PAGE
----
The success of the initiative has been noted and county boards in Cavan, Meath, Carlow and Donegal have began following similar paths since. Indeed, a tranche of clubs around the country are also mirroring Roscommon’s template in the hope of raising much-needed funds for their own local facilities.
Many of them have knocked on Roscommon’s door in search of advice ahead of taking on such a daunting challenge, but instead of holding on to their learnings in anticipation of a similar project in the future – of which there is one in the pipeline – the county was happy to pass on their wisdom.
‘GAA is a family’
“We haven’t kept this to ourselves,” continued Compton. “If any club or county came to us, we went through what we did and what worked for us and what didn’t. Anyone that came to us we were open with what we did. And we went through it went them. The GAA is a family and we weren’t going to keep any secrets.
“We’ve met a number of counties and we’ve met a number of clubs, and we’ve engaged with anyone that wanted to talk to us.”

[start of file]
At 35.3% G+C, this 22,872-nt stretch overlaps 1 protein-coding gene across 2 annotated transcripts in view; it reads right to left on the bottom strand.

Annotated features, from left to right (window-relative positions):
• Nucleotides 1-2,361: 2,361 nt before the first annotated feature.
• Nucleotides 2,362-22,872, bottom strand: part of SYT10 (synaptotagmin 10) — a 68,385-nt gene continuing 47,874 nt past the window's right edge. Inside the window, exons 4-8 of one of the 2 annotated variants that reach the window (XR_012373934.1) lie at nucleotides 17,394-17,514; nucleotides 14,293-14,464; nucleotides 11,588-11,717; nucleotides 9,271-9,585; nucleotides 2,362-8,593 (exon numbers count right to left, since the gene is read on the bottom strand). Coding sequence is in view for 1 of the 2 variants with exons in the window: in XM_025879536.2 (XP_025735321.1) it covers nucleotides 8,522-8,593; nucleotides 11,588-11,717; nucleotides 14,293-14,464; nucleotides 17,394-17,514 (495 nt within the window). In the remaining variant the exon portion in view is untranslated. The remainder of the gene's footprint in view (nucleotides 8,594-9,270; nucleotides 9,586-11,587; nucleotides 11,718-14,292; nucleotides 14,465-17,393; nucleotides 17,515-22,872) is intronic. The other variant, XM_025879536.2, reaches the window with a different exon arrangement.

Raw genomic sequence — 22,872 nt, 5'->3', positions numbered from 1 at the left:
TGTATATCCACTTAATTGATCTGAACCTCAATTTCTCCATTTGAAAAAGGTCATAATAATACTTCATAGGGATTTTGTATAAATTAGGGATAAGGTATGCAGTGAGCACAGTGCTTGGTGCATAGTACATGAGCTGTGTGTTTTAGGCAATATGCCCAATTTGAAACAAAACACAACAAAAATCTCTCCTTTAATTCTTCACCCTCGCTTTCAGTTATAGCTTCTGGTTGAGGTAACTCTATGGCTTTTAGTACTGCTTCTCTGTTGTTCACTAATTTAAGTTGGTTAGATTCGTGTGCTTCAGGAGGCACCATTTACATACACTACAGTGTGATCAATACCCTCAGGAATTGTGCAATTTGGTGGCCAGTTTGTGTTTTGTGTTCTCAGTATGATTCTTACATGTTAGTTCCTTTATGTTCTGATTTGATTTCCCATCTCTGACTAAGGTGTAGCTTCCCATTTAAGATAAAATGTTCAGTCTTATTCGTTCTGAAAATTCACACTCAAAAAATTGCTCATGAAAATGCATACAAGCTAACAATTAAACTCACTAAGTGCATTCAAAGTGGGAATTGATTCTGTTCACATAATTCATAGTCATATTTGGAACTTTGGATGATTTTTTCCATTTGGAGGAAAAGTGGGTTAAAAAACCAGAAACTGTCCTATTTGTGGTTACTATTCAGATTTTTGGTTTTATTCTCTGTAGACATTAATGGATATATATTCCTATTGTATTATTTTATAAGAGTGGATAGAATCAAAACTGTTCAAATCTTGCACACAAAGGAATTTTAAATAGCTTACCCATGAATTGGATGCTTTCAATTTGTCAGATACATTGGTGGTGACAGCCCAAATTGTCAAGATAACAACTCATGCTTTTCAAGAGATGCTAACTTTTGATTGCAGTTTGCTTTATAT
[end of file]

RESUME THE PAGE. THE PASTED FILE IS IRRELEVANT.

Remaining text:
The importance of online sales is just one example of something that was discovered during the project and, true to their word, Club Rossie are more than happy to share this with whoever comes asking.
“Eighty-four per cent of our sales were online. That gives you an idea that are website and our marketing online was attractive.
“We sold tickets in seven countries – Australia, the UK, the USA. We even sold a ticket in Nepal.”
One of the clubs the idea has filtered down to is Faythe Harriers in Wexford. They launched a similar initiative in July after they bought a house in Maynooth, Co Kildare. With the much-anticipated raffle taking place on New Year’s Eve, these are nervous and exciting times for the club that is in the midst of preparing for what they hope, in terms of ticket-selling, will be a busy Christmas rush.